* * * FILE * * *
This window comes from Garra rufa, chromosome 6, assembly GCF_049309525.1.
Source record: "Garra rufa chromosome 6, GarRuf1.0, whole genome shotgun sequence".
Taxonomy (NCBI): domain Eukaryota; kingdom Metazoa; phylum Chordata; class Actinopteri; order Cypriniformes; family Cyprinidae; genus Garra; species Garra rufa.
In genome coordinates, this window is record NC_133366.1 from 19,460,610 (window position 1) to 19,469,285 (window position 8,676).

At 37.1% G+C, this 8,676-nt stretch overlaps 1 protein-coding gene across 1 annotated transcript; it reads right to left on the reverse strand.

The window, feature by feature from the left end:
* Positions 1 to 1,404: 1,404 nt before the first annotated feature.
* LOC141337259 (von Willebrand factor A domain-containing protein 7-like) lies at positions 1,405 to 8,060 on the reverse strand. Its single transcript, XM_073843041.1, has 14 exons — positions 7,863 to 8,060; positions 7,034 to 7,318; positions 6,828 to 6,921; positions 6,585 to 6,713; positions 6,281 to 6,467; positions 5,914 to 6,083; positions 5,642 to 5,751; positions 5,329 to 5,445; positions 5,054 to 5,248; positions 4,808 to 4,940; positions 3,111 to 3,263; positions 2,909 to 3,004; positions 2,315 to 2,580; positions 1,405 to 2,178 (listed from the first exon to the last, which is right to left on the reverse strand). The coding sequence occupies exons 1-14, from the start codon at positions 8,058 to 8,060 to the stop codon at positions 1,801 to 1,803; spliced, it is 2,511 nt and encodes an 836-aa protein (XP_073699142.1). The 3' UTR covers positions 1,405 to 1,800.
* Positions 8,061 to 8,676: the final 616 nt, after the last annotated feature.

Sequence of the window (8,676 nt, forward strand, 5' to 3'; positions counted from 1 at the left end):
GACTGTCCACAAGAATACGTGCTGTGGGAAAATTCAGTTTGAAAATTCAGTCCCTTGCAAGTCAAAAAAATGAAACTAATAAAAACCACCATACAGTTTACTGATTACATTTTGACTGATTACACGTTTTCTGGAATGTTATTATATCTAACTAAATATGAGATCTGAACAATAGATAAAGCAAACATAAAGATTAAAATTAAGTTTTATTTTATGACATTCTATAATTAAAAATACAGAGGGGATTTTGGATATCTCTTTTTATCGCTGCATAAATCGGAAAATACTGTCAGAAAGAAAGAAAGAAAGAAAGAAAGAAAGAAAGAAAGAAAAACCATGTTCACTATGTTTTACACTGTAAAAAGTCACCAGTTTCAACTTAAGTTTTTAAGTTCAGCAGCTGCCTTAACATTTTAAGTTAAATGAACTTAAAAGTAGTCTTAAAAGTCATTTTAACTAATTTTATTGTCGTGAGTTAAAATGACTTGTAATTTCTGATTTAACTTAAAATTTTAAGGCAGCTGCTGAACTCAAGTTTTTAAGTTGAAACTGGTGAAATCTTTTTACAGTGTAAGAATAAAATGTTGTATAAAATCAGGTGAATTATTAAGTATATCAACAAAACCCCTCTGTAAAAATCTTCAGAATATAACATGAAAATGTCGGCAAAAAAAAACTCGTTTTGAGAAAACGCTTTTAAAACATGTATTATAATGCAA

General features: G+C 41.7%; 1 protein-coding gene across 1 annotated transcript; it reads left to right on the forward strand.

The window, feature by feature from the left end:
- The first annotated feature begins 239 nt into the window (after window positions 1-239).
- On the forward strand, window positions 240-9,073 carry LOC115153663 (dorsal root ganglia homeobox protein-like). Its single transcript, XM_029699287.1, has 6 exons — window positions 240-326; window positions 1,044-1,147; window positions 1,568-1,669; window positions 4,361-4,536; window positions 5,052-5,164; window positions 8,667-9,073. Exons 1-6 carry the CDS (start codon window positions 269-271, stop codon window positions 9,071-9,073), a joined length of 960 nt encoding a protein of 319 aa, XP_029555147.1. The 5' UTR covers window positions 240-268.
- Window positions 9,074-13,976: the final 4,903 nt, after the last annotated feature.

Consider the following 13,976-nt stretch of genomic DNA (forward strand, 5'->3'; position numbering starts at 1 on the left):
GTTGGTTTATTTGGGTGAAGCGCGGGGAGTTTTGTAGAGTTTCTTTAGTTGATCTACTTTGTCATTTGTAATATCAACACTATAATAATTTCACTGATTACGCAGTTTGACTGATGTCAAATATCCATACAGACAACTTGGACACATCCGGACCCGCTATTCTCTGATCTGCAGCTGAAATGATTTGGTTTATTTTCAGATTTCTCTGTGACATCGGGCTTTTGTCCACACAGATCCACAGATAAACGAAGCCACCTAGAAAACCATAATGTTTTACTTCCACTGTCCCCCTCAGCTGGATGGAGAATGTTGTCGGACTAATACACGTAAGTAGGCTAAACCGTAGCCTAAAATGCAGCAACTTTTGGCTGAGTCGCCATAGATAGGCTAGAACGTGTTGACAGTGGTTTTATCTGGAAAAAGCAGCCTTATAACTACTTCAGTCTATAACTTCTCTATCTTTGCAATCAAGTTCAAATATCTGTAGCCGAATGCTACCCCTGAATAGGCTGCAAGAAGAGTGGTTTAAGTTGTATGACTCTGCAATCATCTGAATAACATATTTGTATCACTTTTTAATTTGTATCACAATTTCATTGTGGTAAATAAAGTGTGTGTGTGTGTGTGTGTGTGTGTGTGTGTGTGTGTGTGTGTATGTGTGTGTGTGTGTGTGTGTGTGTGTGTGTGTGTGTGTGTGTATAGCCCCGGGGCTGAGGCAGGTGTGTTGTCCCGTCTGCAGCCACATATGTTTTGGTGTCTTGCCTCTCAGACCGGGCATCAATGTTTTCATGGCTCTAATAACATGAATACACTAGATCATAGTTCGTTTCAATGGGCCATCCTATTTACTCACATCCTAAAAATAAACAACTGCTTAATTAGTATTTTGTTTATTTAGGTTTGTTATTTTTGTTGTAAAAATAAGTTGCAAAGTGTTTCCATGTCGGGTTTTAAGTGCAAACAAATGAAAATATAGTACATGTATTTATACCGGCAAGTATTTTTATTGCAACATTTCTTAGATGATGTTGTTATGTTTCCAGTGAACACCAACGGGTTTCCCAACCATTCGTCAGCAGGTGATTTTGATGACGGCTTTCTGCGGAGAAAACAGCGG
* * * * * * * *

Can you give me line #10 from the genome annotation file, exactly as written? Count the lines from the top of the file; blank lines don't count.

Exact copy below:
Sequence of the window (8,676 nt, forward strand, 5' to 3'; positions counted from 1 at the left end):